Me: “How was school today?”
My kids: “Fine.” “Good.” “Okay.”
Well, that tells me nothing, and although I don’t need to be involved in every second of my children’s lives, I would like to understand more about where they spend the majority of the their weekdays.
My favorite ways to go from “fine” to details and discussions:
Ask When They’re Trapped!
I like to ask about school when we are in the car because there are minimal distractions as I have full radio control. You can even set it up where the kids have no toys, books or whatever they usually have in the back for this trip. If I ask when my kids are itching to do something else, I’m not even going to get a“good” — I’ll get “goo” as my kids run off to play.
Know What To Ask!
I know my kids’ school schedule within the first few weeks so instead of asking “How was school today?” (or after asking how was school today”), I ask, “How was art?” “How was that science test?” It is often easier for kids to answer specific questions with specific answers than thinking about their entire day and summarize all the thoughts and feelings they had.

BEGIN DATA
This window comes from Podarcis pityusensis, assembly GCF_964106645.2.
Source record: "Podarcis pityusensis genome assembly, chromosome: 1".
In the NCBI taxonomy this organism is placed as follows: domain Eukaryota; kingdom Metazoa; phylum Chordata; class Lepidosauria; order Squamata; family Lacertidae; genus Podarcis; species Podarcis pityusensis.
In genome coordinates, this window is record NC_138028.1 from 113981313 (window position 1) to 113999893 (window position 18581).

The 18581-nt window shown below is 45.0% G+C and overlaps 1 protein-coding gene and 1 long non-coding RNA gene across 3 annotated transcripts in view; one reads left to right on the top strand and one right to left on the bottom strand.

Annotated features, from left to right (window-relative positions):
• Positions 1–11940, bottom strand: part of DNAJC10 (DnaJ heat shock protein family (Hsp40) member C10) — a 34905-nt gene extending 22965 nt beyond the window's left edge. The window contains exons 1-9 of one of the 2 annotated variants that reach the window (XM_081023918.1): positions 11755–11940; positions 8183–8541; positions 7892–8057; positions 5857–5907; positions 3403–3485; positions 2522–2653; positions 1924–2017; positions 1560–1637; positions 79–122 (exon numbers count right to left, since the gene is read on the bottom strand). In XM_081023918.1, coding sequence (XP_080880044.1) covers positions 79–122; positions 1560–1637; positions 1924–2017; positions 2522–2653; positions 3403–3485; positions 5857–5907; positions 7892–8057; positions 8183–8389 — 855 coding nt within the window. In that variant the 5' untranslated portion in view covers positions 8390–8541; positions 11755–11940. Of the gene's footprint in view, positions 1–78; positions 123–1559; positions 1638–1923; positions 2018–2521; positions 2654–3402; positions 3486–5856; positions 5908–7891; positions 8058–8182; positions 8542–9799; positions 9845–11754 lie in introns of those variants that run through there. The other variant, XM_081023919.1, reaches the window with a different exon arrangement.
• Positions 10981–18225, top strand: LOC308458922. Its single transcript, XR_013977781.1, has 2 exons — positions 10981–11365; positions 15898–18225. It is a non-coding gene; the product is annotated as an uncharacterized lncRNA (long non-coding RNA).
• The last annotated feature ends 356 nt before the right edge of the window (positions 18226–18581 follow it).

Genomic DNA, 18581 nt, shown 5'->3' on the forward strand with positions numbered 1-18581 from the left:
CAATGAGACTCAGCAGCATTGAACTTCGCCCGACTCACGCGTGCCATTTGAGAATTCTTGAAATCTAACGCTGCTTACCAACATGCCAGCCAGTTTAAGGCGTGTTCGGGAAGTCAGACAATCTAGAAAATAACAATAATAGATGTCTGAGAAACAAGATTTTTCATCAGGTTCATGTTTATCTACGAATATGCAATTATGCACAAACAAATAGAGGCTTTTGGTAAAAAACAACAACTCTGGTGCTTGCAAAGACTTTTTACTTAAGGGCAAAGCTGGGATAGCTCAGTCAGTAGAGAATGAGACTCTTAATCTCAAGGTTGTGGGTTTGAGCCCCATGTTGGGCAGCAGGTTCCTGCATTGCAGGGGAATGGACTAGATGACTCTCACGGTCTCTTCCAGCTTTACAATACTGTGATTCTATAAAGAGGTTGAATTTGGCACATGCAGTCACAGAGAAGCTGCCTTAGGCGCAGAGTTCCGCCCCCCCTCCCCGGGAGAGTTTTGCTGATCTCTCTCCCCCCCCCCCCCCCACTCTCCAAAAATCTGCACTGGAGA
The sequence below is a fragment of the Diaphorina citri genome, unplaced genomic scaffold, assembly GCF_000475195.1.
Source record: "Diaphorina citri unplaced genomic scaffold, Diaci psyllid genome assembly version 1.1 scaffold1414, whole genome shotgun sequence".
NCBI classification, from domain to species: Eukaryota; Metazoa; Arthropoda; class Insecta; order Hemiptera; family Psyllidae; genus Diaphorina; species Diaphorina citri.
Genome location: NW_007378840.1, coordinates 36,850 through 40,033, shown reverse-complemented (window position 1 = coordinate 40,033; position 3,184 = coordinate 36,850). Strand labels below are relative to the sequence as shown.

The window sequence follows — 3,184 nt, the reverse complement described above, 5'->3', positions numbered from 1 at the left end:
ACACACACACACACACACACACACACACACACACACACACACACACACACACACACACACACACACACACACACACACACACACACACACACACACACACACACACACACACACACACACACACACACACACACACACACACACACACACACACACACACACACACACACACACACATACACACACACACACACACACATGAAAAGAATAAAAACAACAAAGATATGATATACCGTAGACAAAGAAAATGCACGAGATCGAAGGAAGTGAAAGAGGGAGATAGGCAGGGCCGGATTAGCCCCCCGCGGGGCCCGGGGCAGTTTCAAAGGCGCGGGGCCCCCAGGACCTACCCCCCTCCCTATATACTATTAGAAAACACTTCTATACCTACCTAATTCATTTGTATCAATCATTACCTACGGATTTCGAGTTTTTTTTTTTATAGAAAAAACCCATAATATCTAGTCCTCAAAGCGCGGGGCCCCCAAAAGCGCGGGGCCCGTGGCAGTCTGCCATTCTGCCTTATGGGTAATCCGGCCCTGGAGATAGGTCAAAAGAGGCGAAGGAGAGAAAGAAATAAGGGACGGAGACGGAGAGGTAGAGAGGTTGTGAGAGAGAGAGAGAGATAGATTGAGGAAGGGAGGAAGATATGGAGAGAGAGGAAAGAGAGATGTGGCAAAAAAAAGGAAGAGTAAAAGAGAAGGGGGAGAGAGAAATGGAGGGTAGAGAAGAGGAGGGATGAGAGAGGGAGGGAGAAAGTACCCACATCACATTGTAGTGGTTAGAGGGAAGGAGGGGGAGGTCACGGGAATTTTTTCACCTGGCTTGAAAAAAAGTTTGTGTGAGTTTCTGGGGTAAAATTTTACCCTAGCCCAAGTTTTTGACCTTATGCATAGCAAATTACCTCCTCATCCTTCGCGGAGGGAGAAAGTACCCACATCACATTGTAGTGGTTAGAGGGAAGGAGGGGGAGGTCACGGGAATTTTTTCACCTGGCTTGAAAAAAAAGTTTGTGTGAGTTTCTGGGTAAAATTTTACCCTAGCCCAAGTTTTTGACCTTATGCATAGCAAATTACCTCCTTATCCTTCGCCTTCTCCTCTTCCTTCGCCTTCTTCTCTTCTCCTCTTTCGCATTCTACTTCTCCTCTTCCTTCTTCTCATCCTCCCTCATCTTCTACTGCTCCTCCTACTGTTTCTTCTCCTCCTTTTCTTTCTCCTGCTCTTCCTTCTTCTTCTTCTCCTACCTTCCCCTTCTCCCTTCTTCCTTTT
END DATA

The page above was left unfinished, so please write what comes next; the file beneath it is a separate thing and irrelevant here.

I ask “What was the best (happiest, most exciting) part of your day?” and “What was the worst (saddest, bummer-est, most frustrating) part of your day?” We actually like to do this as a family at the dinner table, but it can be easily shifted to be just about school especially if you're getting no sense of how your kids are feeling about school. I get the highlights and the lowlights of how the day made them feel (and doesn’t SportsCenter make you FEEL!). I’m often surprised what comes up. We can then talk more about how proud my child was to be chosen to lead the class in a song or how sad they were when their best friends wouldn’t play with them. These feelings rarely came up when I only asked “How was school today?”
I hope that in establishing a routine of talking about school with my kids now, I will have an easier time as they get to be older and filled with more angst. Or I will just drive my car around and around and around until my teens tell me SOMETHING more than: “Fine, Mom.”